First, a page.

A few friends on Twitter found some recent suggestions of mine about managing their Tweet streams helpful, so I thought Id present them in blog form.
You didnt catch my tips on Twitter? Not surprising. One paradox of Twitter is that the more people you follow, the less likely you are to see any given tweet. And if the people (or feeds) you follow are prolific, trying to make sense of the stream is akin to trying to sip from a fire hose.
Sure, you can use a third-party app like TweetDeck and segregate people into columns, but you can end up with so many columns, or so many people IN a column, that it doesnt really fix the problem.
One way to solve the problem is by following fewer people, but then you might miss out on information you want or need. Here are some other ways to approach it:
Stop Following, Start Listing
If there are groups of Twitter feeds you want to keep track of (e.g. news feeds, other students at your school, people attending a given conference, local food trucks), but you dont want or need to see everything they say in your live stream, create a list of them and then span style=text-decoration: underline;unfollow those accounts/span. For example, you can see my list of News Feeds here.
Get started by clicking Lists/Create a List at the top of your Twitter stream, and then adding the accounts you want to follow in that List.
As you can see in the dialog box shown above, your list can be Public (anyone can follow your list and see whos on it), or Private (only you can see it). So if you dont want to cop to being interested in what a celebrity or pundit has to say, your secrets safe.
You dont need to reinvent the wheel, either. Check to see what lists other people have created. The public lists theyve made are shown on their Profile page, and you dont need to be following someone to follow their list. Feel free to follow someone elses list if it works for you, or to check out accounts on their lists if they look like theyd make an interesting addition to your own.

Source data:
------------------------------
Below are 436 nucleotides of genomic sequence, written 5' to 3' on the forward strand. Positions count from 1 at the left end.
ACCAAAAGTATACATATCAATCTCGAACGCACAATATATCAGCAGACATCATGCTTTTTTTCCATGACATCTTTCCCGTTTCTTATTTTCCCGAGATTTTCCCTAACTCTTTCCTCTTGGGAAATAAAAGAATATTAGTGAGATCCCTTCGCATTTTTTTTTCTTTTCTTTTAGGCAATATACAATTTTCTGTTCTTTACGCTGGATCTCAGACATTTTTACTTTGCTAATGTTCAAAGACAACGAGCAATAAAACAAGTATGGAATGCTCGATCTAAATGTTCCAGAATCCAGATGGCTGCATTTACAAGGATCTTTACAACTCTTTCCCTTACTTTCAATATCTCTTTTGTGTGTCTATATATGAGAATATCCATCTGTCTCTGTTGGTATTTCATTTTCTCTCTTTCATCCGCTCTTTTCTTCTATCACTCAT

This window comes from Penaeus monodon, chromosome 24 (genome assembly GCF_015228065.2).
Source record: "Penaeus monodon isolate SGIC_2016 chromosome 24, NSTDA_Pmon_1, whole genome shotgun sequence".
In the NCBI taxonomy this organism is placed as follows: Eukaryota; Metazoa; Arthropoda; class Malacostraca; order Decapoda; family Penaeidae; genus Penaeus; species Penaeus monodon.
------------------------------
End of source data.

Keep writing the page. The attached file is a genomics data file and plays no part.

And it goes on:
You can check your list(s) whenever you want to see what theyve tweeted recently, but you dont have to see it all in your Tweet stream. Most (if not all) 3rd party Twitter clients support Lists, so you can follow them using Tweetie as well, for example.
Save a Search
If you’re following some accounts because of a particular interest, save that interest as a search term. Enter the search term in the box on your Twitter home page; when the results appear, click on Save this search just above the results.
That will create a saved search listing for the term, which you can click on from Twitter and most (if not all) 3rd party Twitter clients anytime you want.
Check out NutshellMail
At last month’s Twiistup conference, I learned about a new product, NutshellMail, that I’ve been using ever since. NutshellMail aggregates the activity you specify – and emonly/em the activity you specify – from your social network accounts (Twitter, Facebook, LinkedIn, MySpace), and emails a digest to you at the schedule of your choosing. In other words: your social media activity, in a nutshell.
With specific regard to Twitter, you can use it to keep up with your Twitter lists, saved searches, and much more. For example, it will also give you a list of new follows and people who have unfollowed you. You can have it sent to you once an hour or once a day; its up to you.
NutShell Mail is currently free, and it does require you to provide your username(s) and password(s) to access the account info for you, so proceed at your own risk. (emNote/em: I have no business or other relationship with NutshellMail. Im just a fan.) But its brilliant, particularly for times when you cant get to the services directly (e.g. youre behind a firewall that blocks access), and it will even let you take actions (e.g. following someone back, responding to a Facebook post) from within the email.
Using any or all of these tips should let you cull your Tweet stream a bit (or perhaps significantly). I hope you find them helpful – please leave your own Twitter management tips in the comments.
I wonder how much the way you organise (or don’t) your twitter stream says about how well organised you are in general.
I STILL use the naked Twitter web interface. At the start of each work-day I spend quite a while scrolling and scrolling, occasionally refreshing and nipping back to the top of the list to see what I’ve missed in that past couple of minutes, before scrolling back down to approximately 12 hours ag0.
I think that makes me a disorganised slow-adopter – surely that can’t be right?!
I’m going to try your suggestions, thank you! 🙂
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